Above: The steep pitch of Polychrome Pass becomes evident when the horizon is set against the slope. May 2, 2014.
Polychrome Pass is a mountain pass named for Polychrome Mountain on the Denali Park Road, the 83-mile out and back road that takes visitors inside Denali National Park. The narrow, steep, winding pass is breathtaking, and steep.
“Poly” is latin for many and “chrome” is latin for color, so polychrome pass means “many colors.” It’s an appropriate name. Reds, greens, blues, violets, ambers, yellows and browns are just some of the spectrums seen at any given time. With the addition of sweeping vistas, it’s one of my favorite places in the park.
According to National Park Service geological information, Polychrome Pass features basalts and rhyolites deposited by volcanic activity 56 million years ago.
This post will feature some of the many colors and the swirling, striated patterns they create, mixed with grand vistas.
Dall sheep, masters of rocky slopes, forage in Polychrome Pass.
Abstract detail shot of colorful rocks.
Polychrome Pass looking southwest.
Polychrome pass looking southwest, the road winds through to upper left of the image.
Complementary reds and greens are just some of the many vibrant colors that give Polychrome Pass its name.
Shadows and striations make stark patterns.
Polychrome pass looking northeast.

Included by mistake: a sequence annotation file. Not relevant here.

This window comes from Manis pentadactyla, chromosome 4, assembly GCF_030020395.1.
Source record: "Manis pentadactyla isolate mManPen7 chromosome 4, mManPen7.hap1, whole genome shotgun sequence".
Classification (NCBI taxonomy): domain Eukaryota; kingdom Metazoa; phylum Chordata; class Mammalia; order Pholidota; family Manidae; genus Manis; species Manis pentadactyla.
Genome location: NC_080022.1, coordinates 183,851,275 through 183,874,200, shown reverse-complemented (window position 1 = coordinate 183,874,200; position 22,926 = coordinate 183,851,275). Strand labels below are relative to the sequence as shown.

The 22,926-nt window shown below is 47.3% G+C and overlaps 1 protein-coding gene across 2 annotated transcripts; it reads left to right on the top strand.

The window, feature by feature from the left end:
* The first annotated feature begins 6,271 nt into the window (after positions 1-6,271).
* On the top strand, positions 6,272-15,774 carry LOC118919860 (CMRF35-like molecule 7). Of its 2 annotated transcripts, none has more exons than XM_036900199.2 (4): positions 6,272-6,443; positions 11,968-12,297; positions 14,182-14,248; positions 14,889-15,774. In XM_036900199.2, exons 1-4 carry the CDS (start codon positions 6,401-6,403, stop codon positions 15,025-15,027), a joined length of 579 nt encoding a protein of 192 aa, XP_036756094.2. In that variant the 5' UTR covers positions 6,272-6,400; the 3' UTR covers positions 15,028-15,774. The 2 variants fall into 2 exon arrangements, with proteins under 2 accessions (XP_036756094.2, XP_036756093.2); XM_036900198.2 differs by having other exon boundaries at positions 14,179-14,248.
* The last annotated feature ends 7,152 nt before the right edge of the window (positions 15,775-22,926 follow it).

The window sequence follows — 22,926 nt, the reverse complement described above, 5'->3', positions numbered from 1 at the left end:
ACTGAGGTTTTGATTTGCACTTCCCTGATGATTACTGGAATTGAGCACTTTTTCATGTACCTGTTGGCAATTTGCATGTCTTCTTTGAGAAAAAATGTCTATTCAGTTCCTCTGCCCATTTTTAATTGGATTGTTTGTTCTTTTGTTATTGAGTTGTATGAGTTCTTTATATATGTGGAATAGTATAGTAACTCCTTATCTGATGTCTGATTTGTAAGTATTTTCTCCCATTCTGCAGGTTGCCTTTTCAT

All images were shot during a bicycle trip into Denali National Park on May 2. More to follow.
Above: Handfull and bucket full of berries.
Fall in Alaska brings much more then decreasing temperatures and less daylight. Gorgeous colors fill the hills while harvests fill the pantries. The near total daylight of summer allows great success over the short growing season. The harsher, cooler climate vegetation endure make for sweet and succulent food.
Blueberries are both incredibly tasty and incredibly healthy. Packed with antioxidants, blueberries are often called a brain food for their anti-aging and protection-properties for brain neurons. A 2012 article from Alaska Dispatch describes how antioxidants “pick up loose oxygen-seeking substances that, left to roam, will ultimately find a healthy cell to deplete.” WIld Alaskan berries have repeatedly tested to be much higher then farmed berries in health benefits.
The vibrant colors also fit in nicely with the Weekly Photo Challenge: Saturated.
Berries topped with dew rest on a branch.
A sea of color.